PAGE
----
4 June 2013
SOAS, University of London has secured funding for a cross-college project with Birkbeck and the London School of Hygiene and Tropical Medicine (LSHTM) to research drug injection in Kenya.
SOAS Lecturer in Comparative and International Politics Dr Phil Clark has been working with Dr Andy Guise, Research Assistance at LSHTM and Dr Paul Turnbull, Senior Research Fellow and Co-Director of the Institute for Criminal Policy Research at Birkbeck on the proposed project: ‘Mapping the social context of transitions to injecting drug use and HIV risk in Kenya’.
According to research, injecting drug use is emerging as a major risk factor for HIV in parts of Sub-Saharan Africa. There is evidence of increased numbers of people injecting drugs, primarily heroin, and the rising HIV prevalence among this group.*
The aim of this project is to foster, through multidisciplinary collaboration, an analysis of the macro and structural context shaping transitions to injecting drug use in Kenya.
This project will enable SOAS, Birkbeck and LSHTM to combine sociological, political, economic and criminological perspectives to understand transitions to injecting in Kenya.
Dr Andy Guise, an early career researcher on the ‘Access to Care’ study, supported by Prof Tim Rhodes, will lead the fellowship within LSHTM.
Within SOAS Margarita Dimova is doing PhD research on the political dimensions of the heroin trade in Kenya, and will support the fellowship under the supervision of Dr Phil Clark.
Prof Michael Hough and Paul Turnbull from ICPR at Birkbeck will also support the proposal through their expertise in policy research in criminal justice and drug markets.
Dr Clark commented: "I'm delighted that our consortium has received this LIDC grant. Margarita Dimova has just returned from a year of extraordinary field research into the Kenyan heroin trade and she will play a key role in the LIDC project. This will lead to a range of academic publications and concrete policy recommendations for the Kenyan government and other governments in East Africa. This is an exciting opportunity to conduct this type of research and to strengthen research ties across the University of London."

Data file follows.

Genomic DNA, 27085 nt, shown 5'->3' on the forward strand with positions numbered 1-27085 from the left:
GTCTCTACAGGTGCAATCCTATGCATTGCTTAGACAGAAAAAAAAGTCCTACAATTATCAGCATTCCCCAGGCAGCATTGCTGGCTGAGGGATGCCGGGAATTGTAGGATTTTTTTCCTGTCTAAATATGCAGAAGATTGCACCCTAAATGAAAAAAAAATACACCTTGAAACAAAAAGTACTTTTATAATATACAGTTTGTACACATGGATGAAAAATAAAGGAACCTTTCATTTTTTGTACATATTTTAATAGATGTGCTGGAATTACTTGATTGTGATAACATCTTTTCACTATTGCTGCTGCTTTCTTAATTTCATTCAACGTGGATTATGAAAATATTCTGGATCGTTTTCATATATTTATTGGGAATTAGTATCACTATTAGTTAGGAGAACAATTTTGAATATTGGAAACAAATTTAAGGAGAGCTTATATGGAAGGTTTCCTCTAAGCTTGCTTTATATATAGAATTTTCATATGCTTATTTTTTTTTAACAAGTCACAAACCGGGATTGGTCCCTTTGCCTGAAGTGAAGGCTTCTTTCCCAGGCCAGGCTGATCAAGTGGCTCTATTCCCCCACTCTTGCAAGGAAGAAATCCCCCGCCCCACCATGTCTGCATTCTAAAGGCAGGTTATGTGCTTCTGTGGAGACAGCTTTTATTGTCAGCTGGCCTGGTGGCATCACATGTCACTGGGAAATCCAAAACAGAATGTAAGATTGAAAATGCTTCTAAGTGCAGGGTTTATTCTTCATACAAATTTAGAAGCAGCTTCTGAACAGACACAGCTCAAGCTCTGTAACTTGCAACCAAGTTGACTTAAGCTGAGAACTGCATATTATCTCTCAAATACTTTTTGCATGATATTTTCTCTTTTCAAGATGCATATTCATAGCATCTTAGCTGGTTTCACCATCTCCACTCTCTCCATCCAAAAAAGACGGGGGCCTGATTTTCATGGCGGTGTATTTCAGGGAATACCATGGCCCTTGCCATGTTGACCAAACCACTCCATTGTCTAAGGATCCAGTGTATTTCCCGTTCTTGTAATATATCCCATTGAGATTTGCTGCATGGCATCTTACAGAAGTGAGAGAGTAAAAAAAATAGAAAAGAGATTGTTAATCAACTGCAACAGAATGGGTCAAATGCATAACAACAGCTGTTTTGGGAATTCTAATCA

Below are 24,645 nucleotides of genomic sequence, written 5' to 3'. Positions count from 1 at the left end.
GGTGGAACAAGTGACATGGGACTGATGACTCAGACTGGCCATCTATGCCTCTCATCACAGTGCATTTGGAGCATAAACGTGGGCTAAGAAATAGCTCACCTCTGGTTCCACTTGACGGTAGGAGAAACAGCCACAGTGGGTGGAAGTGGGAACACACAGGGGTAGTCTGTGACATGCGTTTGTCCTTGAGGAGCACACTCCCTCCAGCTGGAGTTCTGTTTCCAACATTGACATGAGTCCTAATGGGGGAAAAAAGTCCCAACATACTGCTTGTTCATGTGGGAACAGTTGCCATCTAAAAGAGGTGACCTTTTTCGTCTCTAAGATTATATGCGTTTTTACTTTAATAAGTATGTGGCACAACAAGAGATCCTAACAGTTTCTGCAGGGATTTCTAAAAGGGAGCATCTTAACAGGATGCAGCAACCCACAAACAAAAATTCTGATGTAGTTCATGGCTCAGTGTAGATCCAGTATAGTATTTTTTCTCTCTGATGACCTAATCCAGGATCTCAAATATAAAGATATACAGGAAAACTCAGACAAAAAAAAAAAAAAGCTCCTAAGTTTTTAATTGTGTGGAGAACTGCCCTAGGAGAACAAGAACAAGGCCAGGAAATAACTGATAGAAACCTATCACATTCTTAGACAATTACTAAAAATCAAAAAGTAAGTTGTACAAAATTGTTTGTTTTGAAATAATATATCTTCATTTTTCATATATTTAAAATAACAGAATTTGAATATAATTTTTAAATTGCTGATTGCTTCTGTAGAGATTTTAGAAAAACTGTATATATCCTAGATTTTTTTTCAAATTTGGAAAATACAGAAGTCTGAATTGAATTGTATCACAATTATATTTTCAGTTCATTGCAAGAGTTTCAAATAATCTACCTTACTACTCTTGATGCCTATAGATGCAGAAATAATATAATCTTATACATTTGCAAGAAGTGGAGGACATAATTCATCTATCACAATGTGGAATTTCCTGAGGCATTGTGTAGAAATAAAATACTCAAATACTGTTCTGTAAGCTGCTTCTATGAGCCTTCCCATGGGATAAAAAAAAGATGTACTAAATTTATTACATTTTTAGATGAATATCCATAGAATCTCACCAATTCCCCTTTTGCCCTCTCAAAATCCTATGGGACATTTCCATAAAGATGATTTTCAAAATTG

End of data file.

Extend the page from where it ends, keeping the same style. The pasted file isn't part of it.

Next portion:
Professor Jonathan Elliott, Royal Veterinary College, and Chair of the Bloomsbury Research Committee, added: “The Selection Committee was pleased to award an LIDC Fellowship to SOAS, Birkbeck and the LSHTM for their project that aims to study the social context of injecting drug use and HIV risk in Kenya. The project proposal is of high academic quality, with a lot of potential to foster future cross-Bloomsbury interdisciplinary collaboration. We congratulate the project team and wish them the best of luck.”
Grants of up to £5,000 were awarded and the projects are expected to start this spring
*Kenyan Government Ministry of Health (2009) HIV prevention response and modes of transmission analysis. Ministry of Health, Nairobi, Kenya